Tip: If a new browser tab does not open, a banner or icon is usually at the top of your browser with the message that your browser is preventing the site from opening pop-up windows. Choose the banner or icon, and then choose Allow pop-ups.
  3. Arrange the AWS Management Console tab so that it displays alongside these instructions. Ideally, you will have both browser tabs open at the same time so that you can follow the lab steps more easily.
    Note: You can also uncheck the box next to Terminal at the top of the screen, to hide it from view.

A business request: Configuring AWS account access for application developers (Challenge #1)

The cafe wants to configure access permissions that are appropriate for application developers. You will take on the role of Sofía to configure the access. You will then take on the role of Nikhil and test the access for application developers.

Task 1: Configuring an IAM group with policies and an IAM user

In this first task in the lab, you will work as Sofía, the AWS account administrator.

As Sofía, you will create an IAM group and assign AWS managed policies to the group. You will then create a new IAM user, and add that user as a member of the group. Next, you will create an AWS Cloud9 environment on the existing EC2 instance where the development version of the café web application runs. Finally, you will share the development environment with the new user.

Note: The user you are logged in as displays in the upper-right area of the webpage. It should currently indicate that you are logged in as a voclabs user. In this lab, imagine that the voclabs user is Sofía.

  1. In the console, open the IAM service page.
     
  2. Create an IAM group named AppDevelopers, and attach the following IAM policies to it:
    • AmazonEC2ReadOnlyAccess
    • AWSCloud9EnvironmentMember
       
  1. Create an IAM user and add the user to the AppDevelopers group.
    • User name: Nikhil
    • Access type: AWS Management Console access
    • Custom password: @ppD3veloper2020!
    • Require password reset: Clear this check box
    • Add Nikhil to the AppDevelopers group
    • Note: You don’t need to add any tags
    • In the Success screen, you can optionally choose Download .csv and save the file to your computer
    • Choose Close
       
  2. While still logged in as the voclabs user (Sofía), connect to the AWS Cloud9 IDE and set up the café web application.
    • Open the AWS Cloud9 service page and under DEVCafeServer, choose Open IDE.
      The AWS Cloud9 IDE that run on an EC2 instance should now display.
    • In the Bash terminal window at the bottom of the screen, paste and run these three commands:
    • wget https://aws-tc-largeobjects.s3-us-west-2.amazonaws.com/ILT-TF-200-ACACAD-20-EN/mod8-challenge/install-cafe-app.sh
      chmod +x install-cafe-app.sh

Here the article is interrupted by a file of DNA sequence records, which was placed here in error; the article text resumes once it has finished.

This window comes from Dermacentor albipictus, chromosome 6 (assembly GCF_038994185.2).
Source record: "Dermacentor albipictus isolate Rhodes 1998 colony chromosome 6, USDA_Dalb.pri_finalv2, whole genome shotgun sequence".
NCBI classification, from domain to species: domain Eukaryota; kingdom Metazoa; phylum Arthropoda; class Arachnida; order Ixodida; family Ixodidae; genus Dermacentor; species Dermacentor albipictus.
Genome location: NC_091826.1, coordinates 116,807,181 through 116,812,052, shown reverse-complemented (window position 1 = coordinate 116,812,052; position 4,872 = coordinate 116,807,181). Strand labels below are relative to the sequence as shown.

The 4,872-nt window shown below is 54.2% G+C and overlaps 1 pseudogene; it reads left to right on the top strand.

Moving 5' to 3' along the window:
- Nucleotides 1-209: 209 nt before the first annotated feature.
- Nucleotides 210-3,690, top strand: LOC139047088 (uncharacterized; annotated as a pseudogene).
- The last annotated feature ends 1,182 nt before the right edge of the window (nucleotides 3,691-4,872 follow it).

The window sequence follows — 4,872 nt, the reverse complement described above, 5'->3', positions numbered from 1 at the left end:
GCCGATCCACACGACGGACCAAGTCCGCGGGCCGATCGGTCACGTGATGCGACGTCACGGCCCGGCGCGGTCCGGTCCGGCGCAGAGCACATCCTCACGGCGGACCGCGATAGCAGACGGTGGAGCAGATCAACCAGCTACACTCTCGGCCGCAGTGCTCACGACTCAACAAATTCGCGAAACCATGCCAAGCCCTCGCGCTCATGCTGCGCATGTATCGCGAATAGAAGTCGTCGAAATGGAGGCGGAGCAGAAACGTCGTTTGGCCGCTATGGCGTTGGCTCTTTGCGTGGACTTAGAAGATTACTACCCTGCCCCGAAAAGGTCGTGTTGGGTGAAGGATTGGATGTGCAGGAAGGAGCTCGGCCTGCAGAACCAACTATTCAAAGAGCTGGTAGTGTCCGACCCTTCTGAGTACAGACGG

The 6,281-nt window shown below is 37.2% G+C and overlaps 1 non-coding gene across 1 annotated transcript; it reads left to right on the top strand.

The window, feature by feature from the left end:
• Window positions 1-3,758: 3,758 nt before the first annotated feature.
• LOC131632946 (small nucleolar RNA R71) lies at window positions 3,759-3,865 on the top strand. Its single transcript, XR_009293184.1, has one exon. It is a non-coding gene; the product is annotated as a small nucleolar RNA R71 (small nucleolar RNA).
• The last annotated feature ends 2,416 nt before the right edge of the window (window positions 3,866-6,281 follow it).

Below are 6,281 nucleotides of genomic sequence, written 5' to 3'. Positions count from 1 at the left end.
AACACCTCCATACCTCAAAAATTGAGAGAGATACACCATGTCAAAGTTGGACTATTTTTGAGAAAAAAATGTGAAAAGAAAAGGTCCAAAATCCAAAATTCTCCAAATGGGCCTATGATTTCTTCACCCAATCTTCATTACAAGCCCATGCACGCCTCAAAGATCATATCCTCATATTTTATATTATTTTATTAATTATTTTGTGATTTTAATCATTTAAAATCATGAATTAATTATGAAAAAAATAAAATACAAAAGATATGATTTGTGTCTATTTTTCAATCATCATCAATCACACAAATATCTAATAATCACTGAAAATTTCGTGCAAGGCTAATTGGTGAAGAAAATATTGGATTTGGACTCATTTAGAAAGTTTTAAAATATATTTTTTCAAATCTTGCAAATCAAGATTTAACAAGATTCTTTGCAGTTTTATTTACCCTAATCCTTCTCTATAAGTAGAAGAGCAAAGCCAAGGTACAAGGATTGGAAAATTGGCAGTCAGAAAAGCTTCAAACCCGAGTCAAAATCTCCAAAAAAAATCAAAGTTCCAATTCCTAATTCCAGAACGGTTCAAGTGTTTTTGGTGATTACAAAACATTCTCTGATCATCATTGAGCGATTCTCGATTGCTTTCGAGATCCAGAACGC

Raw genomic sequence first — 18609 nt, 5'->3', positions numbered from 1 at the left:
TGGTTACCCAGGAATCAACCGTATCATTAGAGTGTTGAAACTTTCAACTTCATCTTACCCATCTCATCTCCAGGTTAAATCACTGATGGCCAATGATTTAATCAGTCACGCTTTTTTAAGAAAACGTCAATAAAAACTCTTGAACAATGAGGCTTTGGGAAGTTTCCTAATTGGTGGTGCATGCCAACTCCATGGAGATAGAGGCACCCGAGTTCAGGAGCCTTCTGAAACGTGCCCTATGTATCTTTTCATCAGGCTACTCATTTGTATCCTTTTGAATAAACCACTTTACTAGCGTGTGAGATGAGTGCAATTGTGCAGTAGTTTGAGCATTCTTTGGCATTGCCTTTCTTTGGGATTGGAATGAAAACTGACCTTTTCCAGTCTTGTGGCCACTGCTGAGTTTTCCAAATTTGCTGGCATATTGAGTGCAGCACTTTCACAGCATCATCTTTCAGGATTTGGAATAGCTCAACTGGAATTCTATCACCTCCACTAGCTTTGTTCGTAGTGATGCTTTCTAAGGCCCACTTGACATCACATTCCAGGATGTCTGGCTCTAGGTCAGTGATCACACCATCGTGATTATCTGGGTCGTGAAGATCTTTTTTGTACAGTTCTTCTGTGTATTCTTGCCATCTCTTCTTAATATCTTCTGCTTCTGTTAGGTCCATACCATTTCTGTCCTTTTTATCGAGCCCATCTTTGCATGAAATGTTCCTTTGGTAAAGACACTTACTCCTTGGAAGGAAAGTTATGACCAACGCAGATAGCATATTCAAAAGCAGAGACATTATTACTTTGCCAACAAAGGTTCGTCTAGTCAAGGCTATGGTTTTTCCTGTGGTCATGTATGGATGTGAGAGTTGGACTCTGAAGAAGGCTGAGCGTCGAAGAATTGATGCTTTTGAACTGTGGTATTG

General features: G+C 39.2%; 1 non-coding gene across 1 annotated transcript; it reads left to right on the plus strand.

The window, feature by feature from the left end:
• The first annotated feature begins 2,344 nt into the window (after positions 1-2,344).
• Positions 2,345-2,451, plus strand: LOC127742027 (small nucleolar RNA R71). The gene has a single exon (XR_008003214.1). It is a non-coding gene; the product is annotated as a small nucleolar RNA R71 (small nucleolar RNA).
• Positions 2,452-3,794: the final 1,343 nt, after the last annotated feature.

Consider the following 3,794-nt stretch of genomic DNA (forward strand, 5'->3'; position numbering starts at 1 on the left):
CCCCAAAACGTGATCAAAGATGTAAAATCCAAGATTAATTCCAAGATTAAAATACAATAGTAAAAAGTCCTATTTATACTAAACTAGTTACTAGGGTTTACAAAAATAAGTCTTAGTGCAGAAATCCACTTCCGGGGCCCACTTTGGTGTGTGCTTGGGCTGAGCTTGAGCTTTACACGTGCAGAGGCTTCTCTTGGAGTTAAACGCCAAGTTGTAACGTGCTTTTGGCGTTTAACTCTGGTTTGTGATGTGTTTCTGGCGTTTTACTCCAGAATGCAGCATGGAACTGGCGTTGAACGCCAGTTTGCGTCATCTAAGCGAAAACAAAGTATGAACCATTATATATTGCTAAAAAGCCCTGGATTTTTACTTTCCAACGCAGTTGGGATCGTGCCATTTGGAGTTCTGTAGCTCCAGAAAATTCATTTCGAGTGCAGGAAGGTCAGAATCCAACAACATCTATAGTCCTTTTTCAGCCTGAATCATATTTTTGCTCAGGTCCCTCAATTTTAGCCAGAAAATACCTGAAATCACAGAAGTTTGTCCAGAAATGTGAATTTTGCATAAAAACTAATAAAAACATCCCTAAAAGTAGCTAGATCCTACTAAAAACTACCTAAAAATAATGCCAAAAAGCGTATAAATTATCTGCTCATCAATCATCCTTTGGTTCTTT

./install-cafe-app.sh
    • Note: You do not need to wait for the script to finish running. Instead, go to the next step.
       
  3. Share the AWS Cloud9 environment with the Nikhil user.
    • In the top-right corner of the AWS Cloud9 IDE, choose Share.
    • In the Share this environment panel, under Invite Members, enterNikhil and choose Invite.
    • Choose OK, choose OK again, and then choose Done.
      Important: Close the AWS Cloud9 IDE browser tab, but leave open at least one other browser tab where you are logged into the AWS Management Console as the voclabs user (Sofía).

Task 2: Logging in as Nikhil and testing access

In this task, you will work as Nikhil to test the access permissions that Sofía configured.

Tip: We recommend opening an incognito or private browser tab to log in as Nikhil

  • For example, if you are using Chrome, choose File > New Incognito Window. If you are using Firefox, choose File > New Private Window.
  • Alternatively, use a different browser (for example, if you used Chrome to complete Task 1, use Firefox, Edge, or Safari for Task 2).

Note: Using an incognito session, a private session, or a different browser is convenient. You can remain logged in as both the voclabs user and as another user (such as Nikhil) simultaneously. You can thus switch between these two user-access levels without needing to log out or log in repeatedly. The authenticated session information in the different browser tabs will be isolated from one another.

  1. As Nikhil, log in to the AWS Management Console.
    • In the browser tab where you are logged in as the voclabs user (Sofía), open the IAM console, choose Users, and then choose Nikhil.
    • Choose the Security credentials tab, and in the Sign-in credentials section, copy the Console sign-in link.
    • Paste the link into an incognito or private browser tab (or other browser as explained in the previous tip).